Those truths will be the subjects of future posts, but suffice it to say for now, that those truths began to reveal themselves to me in those darkest days, even as I mourned the loss of my old life of innocence, even as I thought I would suffocate from the fear of dying too young, even as I sobbed into the lonely darkness of that horrid hospital room at Garfield Medical Center at 4 a.m.at the thought of my daughters growing up without their mother.

Atheists would challenge my assertions that God’s hand has ever touched my life by asking, if indeed the story of my cancer diagnosis had Providential elements, why did providence not intercede to prevent my cancer in the first instance? Why couldn’t this journey have begun later in my life when my children were older? They would say that nothing happens for a reason, that everything is coincidence and plain old bad luck, that shit happens all the time to good and bad people, that any sense of magic or meaning I derive from my experience is solely a mental contortion to bring order to chaos, to make myself feel better about having such profound misfortune as to have cancer at age 37. I have no convincing response; this is why I say that I have faith in a higher power most of the time, when I am not asked to explain or justify my faith. I will reiterate, however, that I believe God to be a concept that cannot be understood by the limited human mind. I’d also ask those atheists how they can have such faith that there is no higher power or reason or meaning; how can they rule out the possibility? And then, I’d ask them to hear the second part of the story of my diagnosis.

To be diagnosed with colon cancer while on vacation is by itself a crazy thing to happen. Anyone would have to agree with that statement. What other word could I use to describe the unlikelihood of that occurrence, first that I should have cancer at all at age 37 from a statistical perspective and then to have the shit hit the fan so to speak while in Los Angeles for a family wedding and reunion. Crazy definitely, but not Providential, not by that fact alone anyhow.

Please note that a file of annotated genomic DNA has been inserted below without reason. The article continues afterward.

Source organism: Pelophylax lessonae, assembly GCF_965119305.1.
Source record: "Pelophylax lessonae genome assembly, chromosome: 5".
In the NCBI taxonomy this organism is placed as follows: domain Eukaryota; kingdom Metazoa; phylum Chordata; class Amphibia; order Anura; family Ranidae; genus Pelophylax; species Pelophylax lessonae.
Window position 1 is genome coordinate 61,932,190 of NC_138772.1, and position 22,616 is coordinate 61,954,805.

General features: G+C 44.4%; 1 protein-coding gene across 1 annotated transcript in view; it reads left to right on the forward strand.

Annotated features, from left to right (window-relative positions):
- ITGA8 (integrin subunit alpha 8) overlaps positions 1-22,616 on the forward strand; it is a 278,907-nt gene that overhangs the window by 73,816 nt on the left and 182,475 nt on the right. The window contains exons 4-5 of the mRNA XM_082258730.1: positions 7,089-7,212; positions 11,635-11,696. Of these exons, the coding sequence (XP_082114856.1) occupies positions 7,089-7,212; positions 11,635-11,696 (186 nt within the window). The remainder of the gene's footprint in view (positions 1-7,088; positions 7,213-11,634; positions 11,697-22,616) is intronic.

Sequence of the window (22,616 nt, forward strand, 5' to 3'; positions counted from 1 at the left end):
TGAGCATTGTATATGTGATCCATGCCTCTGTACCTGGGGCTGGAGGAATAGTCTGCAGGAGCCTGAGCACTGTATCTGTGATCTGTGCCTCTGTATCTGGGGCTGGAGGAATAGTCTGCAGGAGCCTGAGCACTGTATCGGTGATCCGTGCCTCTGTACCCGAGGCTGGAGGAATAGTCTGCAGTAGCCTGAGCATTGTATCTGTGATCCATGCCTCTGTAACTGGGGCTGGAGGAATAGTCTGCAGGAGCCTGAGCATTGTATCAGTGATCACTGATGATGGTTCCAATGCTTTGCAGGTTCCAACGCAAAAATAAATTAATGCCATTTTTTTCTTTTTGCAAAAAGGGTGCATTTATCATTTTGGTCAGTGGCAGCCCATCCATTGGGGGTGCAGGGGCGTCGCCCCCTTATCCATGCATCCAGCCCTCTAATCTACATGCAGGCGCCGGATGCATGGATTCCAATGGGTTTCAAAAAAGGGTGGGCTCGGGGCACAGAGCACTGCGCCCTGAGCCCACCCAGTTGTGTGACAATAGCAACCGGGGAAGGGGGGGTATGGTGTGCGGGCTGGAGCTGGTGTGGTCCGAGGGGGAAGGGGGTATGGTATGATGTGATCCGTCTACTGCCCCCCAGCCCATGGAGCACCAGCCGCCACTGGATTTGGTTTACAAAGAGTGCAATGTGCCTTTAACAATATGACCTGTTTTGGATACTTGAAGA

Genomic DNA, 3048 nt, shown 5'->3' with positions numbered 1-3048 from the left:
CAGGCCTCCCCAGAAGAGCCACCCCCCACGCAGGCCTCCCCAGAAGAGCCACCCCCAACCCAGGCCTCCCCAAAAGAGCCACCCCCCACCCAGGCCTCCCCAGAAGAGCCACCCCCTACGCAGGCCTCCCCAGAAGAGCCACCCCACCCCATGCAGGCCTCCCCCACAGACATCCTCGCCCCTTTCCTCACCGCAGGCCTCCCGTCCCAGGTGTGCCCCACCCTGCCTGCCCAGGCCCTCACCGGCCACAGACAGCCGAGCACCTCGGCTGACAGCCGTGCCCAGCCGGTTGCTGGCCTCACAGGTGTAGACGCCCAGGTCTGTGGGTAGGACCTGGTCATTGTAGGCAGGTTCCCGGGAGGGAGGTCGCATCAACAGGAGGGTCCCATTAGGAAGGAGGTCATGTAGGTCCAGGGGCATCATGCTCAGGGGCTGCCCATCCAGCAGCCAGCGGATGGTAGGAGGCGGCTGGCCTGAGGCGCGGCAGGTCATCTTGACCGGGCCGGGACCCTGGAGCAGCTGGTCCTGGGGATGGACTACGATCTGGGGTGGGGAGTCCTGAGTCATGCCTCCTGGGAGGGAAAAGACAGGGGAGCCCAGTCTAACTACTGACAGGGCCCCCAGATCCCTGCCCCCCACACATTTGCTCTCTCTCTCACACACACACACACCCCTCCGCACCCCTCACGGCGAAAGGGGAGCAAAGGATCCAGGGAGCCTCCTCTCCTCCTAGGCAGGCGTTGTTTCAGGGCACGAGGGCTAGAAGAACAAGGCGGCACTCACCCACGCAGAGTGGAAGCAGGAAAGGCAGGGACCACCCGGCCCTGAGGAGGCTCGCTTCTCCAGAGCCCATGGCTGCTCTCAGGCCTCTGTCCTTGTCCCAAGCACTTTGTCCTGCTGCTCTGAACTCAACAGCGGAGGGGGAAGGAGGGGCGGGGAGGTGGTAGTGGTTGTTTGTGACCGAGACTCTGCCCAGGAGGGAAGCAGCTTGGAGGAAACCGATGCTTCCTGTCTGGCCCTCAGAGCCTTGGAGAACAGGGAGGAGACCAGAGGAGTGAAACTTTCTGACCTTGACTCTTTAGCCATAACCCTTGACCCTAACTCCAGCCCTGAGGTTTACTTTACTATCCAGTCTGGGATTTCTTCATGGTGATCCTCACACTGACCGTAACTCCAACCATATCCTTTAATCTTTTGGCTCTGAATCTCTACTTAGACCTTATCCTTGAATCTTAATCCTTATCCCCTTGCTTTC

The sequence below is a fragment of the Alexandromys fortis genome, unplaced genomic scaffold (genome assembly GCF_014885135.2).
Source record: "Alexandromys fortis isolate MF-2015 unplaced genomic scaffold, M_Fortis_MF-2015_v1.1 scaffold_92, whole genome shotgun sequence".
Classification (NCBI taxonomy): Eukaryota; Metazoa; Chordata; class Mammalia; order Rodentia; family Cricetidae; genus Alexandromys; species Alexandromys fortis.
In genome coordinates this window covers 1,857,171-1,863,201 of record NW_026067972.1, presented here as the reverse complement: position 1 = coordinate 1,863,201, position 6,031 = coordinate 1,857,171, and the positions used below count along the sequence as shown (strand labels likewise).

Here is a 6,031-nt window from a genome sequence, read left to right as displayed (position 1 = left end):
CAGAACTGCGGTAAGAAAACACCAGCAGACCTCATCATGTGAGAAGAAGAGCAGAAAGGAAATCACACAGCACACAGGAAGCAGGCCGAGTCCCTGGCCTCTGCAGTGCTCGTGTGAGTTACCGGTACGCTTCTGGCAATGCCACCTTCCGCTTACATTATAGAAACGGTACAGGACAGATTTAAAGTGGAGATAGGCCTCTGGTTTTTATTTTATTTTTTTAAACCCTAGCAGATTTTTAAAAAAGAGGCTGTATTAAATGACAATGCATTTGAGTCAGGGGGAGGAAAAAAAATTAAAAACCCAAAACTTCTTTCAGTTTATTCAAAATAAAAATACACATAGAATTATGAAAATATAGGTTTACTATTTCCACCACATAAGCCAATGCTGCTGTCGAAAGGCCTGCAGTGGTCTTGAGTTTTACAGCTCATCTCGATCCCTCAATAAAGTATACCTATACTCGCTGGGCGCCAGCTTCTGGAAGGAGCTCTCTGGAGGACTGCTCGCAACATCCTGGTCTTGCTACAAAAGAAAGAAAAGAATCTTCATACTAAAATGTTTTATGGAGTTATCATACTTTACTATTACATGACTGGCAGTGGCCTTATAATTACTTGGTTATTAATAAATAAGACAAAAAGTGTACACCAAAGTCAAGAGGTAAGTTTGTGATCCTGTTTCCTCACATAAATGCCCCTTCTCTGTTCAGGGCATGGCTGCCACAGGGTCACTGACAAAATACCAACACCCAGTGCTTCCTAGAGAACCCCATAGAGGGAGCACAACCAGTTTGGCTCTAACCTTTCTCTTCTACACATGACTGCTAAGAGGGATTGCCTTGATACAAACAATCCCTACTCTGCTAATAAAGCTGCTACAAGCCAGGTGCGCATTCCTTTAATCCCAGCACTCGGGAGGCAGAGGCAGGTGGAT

Even as I and my immediate family were trying to process the fact that I had cancer and fighting through the paralyzing shock in my tiny half of the hospital room that Sunday morning of July 7 – I don’t think we had quite made it to the point of thinking about what had to happen next for I think it was literally minutes after Josh had handed me the colonoscopy report and my brother was still sitting by my bedside – my cell phone rang. A caller from New York with a phone number that was vaguely familiar. Automatically, I answered, “Hello?”

“This is Dr. F. We spoke the other day when I advised you to go to the ER. I’m just calling to check in and see what happened,” the voice on the other end said. It was Dr. F., the doctor covering for my internist, Dr. N.L., during the 4th of July weekend, calling me on a Sunday and minutes after I had received this devastating news. Did he have a sixth sense that something had happened?

I was just so happy to hear a medical voice from “home”, at least the place I considered my adult home, where my life was, where my trusted doctors were. My response to Dr. F. was immediate, even if it was somewhat panicky and tearful. “I’m so glad you called Dr. F. I just received the results of my colonoscopy. I have a mass blocking 75-99% of my transverse colon and it’s suspicious for cancer!”

The briefest moment of silence, and then Dr. F. said, “I’ll call you right back.” My phone rang again a moment later. “I just spoke to Dr. N.L. and we both agree that you need to get out of that hospital and get yourself to a reputable facility in Los Angeles and you need to find a colorectal surgeon immediately.”